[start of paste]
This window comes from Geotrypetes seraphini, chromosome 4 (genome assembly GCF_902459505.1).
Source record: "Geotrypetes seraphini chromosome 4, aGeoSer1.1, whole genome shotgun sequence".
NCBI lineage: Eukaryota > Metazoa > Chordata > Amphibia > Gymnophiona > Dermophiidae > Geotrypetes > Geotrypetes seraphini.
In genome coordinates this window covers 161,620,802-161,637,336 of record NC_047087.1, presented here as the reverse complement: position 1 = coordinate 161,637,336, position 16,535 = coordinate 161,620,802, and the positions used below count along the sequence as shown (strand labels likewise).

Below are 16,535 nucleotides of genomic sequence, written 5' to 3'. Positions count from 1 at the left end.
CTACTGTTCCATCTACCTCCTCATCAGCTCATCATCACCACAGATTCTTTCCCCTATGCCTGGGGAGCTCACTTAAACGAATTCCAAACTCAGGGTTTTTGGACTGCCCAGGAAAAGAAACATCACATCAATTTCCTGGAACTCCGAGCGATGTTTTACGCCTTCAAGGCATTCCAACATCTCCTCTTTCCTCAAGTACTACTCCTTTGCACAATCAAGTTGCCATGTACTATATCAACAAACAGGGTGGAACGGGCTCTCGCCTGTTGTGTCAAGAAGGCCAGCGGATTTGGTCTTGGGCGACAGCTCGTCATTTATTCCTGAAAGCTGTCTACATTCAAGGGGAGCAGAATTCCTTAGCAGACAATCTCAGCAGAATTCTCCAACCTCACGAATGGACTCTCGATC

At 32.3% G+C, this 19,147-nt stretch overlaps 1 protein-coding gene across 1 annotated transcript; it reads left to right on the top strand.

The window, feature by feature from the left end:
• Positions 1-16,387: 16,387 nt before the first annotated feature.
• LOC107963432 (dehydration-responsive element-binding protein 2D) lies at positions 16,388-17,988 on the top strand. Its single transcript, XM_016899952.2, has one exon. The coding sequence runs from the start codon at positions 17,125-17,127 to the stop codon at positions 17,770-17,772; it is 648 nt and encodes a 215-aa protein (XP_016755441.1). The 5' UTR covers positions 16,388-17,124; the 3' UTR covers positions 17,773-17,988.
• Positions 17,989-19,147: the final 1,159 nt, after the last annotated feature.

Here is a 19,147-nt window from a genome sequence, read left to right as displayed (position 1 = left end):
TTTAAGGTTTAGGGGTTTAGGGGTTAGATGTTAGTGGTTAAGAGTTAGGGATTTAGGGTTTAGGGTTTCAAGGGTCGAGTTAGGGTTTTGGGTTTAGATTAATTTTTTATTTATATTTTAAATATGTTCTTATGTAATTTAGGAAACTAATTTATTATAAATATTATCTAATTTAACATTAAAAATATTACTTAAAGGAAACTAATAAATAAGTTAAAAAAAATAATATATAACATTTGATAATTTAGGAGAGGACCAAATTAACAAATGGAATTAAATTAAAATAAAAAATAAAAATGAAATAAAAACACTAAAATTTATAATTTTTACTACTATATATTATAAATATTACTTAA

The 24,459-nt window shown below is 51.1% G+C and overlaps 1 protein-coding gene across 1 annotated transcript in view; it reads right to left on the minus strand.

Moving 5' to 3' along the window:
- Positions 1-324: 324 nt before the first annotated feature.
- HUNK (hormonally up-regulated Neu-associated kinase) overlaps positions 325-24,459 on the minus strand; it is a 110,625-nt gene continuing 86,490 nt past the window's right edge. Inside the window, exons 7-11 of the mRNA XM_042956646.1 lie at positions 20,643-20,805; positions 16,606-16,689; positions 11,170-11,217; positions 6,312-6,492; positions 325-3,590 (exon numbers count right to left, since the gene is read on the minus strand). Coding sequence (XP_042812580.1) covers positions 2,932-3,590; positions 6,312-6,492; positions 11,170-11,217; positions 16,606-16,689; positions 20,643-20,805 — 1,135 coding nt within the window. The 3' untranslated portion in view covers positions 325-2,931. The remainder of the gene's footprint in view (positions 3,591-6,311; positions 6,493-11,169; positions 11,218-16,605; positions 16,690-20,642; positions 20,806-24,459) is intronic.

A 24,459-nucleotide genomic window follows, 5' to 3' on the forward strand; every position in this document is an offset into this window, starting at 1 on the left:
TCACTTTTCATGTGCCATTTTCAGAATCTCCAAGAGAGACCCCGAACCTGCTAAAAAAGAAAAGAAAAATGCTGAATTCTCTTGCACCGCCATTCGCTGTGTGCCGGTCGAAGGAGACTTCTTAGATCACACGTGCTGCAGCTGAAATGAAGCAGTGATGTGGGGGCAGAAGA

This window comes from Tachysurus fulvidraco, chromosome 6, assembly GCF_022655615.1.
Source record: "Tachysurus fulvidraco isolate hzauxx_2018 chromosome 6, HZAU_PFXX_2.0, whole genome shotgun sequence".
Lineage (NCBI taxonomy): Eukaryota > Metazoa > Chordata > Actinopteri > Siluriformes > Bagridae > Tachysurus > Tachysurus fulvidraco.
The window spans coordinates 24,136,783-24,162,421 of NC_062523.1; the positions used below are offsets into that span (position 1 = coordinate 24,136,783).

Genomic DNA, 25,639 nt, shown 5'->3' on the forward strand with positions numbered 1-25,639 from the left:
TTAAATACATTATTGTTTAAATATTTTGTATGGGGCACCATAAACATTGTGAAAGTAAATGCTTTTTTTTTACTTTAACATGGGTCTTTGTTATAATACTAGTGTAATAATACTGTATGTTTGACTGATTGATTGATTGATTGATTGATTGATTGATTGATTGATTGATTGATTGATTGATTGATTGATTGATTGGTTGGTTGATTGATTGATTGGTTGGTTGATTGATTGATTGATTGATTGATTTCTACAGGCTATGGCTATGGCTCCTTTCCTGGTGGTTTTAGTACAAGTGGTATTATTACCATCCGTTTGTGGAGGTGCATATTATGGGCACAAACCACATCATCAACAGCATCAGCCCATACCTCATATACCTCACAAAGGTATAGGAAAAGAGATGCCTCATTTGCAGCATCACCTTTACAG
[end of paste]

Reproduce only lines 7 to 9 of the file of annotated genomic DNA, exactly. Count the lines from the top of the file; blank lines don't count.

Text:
At 32.3% G+C, this 19,147-nt stretch overlaps 1 protein-coding gene across 1 annotated transcript; it reads left to right on the top strand.

The window, feature by feature from the left end:
• Positions 1-16,387: 16,387 nt before the first annotated feature.